This is my first attempt at a business venture. I have experience working in the field but have never undertaken anything like this. I will use this site to share my progress, my highs, my lows, and everything in between in taking this idea and turning it into something great and successful. If it fails, then it fails. If it succeeds, then GREAT! And congratulations for being there every step of the way ;-)

I hope for a diverse following of readers - people who have done it and succeeded, people who have tried but failed, and others who want to undertake something like this on their own. Feel free to learn from all the mistakes I'm bound to make. For those who have done it, advice is always welcome.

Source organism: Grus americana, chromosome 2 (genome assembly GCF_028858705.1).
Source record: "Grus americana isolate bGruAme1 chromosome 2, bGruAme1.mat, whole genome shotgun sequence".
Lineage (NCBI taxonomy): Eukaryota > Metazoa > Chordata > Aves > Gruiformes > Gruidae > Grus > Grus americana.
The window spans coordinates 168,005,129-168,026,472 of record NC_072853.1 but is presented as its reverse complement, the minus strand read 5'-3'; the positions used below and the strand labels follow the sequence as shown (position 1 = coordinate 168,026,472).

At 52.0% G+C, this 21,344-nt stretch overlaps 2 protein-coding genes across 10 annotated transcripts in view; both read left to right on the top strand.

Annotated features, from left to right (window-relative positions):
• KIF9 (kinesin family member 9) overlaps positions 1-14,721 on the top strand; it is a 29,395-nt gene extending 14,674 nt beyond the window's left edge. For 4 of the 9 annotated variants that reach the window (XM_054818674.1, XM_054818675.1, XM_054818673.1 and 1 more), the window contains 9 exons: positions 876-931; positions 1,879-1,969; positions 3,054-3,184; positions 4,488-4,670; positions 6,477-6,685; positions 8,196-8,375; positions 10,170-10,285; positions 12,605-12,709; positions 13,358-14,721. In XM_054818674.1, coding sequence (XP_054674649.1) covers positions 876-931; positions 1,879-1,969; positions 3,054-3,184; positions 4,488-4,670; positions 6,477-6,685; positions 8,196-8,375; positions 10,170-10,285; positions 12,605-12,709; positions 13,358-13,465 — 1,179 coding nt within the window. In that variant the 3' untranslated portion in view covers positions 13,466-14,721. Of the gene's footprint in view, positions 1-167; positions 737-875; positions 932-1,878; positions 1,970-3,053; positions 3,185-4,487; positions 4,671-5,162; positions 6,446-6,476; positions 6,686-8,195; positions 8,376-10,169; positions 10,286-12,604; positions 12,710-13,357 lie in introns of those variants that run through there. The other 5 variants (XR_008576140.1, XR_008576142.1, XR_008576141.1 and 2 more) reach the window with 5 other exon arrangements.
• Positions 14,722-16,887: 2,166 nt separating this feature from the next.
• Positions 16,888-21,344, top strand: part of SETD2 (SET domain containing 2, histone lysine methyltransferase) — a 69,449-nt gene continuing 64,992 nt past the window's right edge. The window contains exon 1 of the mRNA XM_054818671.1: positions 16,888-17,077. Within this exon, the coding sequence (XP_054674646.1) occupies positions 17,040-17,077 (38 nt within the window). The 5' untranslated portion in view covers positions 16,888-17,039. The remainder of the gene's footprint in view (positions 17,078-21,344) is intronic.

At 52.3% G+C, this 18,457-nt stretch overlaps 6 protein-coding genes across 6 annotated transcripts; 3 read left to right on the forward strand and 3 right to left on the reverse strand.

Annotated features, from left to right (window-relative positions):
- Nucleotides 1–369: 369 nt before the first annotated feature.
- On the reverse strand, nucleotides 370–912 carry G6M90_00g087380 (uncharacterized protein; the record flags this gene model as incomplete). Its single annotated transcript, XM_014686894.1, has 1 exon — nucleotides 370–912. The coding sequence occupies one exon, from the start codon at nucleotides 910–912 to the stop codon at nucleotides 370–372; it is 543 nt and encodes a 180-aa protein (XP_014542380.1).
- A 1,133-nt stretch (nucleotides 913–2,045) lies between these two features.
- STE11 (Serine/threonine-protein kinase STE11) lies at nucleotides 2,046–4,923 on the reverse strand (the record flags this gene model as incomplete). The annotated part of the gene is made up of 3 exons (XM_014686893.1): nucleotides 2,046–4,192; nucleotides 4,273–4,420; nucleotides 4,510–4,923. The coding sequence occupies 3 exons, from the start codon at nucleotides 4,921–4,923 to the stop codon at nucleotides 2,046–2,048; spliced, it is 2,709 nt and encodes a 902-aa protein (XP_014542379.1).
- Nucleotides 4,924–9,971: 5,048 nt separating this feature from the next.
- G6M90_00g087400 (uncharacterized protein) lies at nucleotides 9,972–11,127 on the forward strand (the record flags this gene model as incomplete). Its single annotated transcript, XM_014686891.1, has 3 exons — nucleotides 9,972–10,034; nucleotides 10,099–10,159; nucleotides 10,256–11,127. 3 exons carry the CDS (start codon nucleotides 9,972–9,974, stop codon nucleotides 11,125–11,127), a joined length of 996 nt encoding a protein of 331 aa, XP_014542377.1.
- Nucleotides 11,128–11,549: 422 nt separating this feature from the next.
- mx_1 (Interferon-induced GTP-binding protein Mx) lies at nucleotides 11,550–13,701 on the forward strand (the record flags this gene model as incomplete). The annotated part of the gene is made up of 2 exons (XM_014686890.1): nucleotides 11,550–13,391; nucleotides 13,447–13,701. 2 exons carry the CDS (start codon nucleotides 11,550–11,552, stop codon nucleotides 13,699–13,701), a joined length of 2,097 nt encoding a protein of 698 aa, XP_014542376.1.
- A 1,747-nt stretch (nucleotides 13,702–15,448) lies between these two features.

So....what's my big idea? Well, because I'm in such early stages of this process, I don't feel comfortable sharing that yet. The life of this blog would be pretty short if someone strolled along and took my idea! There's so much to do to get this off the ground that the actual concept is only a small part of the puzzle.

So here we go.

Right now, I'm sitting in the basement of a house in Nagoya, Japan...

...and I have an idea.